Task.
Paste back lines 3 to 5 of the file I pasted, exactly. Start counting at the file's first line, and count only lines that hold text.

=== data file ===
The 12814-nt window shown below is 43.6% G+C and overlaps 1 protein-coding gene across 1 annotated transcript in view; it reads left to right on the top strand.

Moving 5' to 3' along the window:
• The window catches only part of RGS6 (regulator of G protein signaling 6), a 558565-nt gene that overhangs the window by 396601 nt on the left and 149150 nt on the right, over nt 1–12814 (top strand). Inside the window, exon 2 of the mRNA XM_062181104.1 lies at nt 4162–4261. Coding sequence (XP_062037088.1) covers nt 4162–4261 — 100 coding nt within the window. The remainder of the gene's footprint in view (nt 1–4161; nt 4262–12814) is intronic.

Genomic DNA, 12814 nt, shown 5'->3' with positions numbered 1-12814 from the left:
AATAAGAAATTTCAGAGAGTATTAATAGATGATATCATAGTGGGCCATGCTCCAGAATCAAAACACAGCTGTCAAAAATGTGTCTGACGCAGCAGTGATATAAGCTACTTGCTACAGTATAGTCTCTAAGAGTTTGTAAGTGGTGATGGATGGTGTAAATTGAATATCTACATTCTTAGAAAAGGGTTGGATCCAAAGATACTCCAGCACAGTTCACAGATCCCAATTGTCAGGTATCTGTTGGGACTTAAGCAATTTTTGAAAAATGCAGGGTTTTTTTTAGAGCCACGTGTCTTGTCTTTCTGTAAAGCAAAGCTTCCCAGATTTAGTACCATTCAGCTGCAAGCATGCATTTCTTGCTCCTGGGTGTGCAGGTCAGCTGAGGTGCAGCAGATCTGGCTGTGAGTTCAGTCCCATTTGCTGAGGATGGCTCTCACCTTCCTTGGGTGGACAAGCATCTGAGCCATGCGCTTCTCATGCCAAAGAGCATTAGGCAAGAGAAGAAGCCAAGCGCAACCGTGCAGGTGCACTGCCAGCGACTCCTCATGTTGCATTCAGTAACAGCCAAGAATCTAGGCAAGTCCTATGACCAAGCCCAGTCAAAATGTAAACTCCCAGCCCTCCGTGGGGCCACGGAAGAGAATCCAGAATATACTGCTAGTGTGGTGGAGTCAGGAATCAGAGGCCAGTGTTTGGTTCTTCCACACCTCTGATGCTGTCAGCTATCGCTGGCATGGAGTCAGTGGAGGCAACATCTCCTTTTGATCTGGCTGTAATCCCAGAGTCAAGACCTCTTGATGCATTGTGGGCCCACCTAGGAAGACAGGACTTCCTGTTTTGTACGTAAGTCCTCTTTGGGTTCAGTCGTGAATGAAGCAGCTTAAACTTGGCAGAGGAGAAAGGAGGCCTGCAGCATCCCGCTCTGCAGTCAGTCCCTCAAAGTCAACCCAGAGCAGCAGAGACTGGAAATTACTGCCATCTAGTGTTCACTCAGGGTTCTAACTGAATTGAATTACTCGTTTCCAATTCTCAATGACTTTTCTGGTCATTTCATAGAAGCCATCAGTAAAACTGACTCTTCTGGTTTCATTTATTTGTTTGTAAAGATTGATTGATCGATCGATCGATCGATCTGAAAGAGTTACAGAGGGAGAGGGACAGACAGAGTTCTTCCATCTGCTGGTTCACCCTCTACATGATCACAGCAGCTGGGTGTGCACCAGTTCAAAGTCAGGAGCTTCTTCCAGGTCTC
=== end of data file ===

• The window catches only part of RGS6 (regulator of G protein signaling 6), a 558565-nt gene that overhangs the window by 396601 nt on the left and 149150 nt on the right, over nt 1–12814 (top strand). Inside the window, exon 2 of the mRNA XM_062181104.1 lies at nt 4162–4261. Coding sequence (XP_062037088.1) covers nt 4162–4261 — 100 coding nt within the window. The remainder of the gene's footprint in view (nt 1–4161; nt 4262–12814) is intronic.

Genomic DNA, 12814 nt, shown 5'->3' with positions numbered 1-12814 from the left:
AATAAGAAATTTCAGAGAGTATTAATAGATGATATCATAGTGGGCCATGCTCCAGAATCAAAACACAGCTGTCAAAAATGTGTCTGACGCAGCAGTGATATAAGCTACTTGCTACAGTATAGTCTCTAAGAGTTTGTAAGTGGTGATGGATGGTGTAAATTGAATATCTACATTCTTAGAAAAGGGTTGGATCCAAAGATACTCCAGCACAGTTCACAGATCCCAATTGTCAGGTATCTGTTGGGACTTAAGCAATTTTTGAAAAATGCAGGGTTTTTTTTAGAGCCACGTGTCTTGTCTTTCTGTAAAGCAAAGCTTCCCAGATTTAGTACCATTCAGCTGCAAGCATGCATTTCTTGCTCCTGGGTGTGCAGGTCAGCTGAGGTGCAGCAGATCTGGCTGTGAGTTCAGTCCCATTTGCTGAGGATGGCTCTCACCTTCCTTGGGTGGACAAGCATCTGAGCCATGCGCTTCTCATGCCAAAGAGCATTAGGCAAGAGAAGAAGCCAAGCGCAACCGTGCAGGTGCACTGCCAGCGACTCCTCATGTTGCATTCAGTAACAGCCAAGAATCTAGGCAAGTCCTATGACCAAGCCCAGTCAAAATGTAAACTCCCAGCCCTCCGTGGGGCCACGGAAGAGAATCCAGAATATACTGCTAGTGTGGTGGAGTCAGGAATCAGAGGCCAGTGTTTGGTTCTTCCACACCTCTGATGCTGTCAGCTATCGCTGGCATGGAGTCAGTGGAGGCAACATCTCCTTTTGATCTGGCTGTAATCCCAGAGTCAAGACCTCTTGATGCATTGTGGGCCCACCTAGGAAGACAGGACTTCCTGTTTTGTACGTAAGTCCTCTTTGGGTTCAGTCGTGAATGAAGCAGCTTAAACTTGGCAGAGGAGAAAGGAGGCCTGCAGCATCCCGCTCTGCAGTCAGTCCCTCAAAGTCAACCCAGAGCAGCAGAGACTGGAAATTACTGCCATCTAGTGTTCACTCAGGGTTCTAACTGAATTGAATTACTCGTTTCCAATTCTCAATGACTTTTCTGGTCATTTCATAGAAGCCATCAGTAAAACTGACTCTTCTGGTTTCATTTATTTGTTTGTAAAGATTGATTGATCGATCGATCGATCGATCTGAAAGAGTTACAGAGGGAGAGGGACAGACAGAGTTCTTCCATCTGCTGGTTCACCCTCTACATGATCACAGCAGCTGGGTGTGCACCAGTTCAAAGTCAGGAGCTTCTTCCAGGTCTC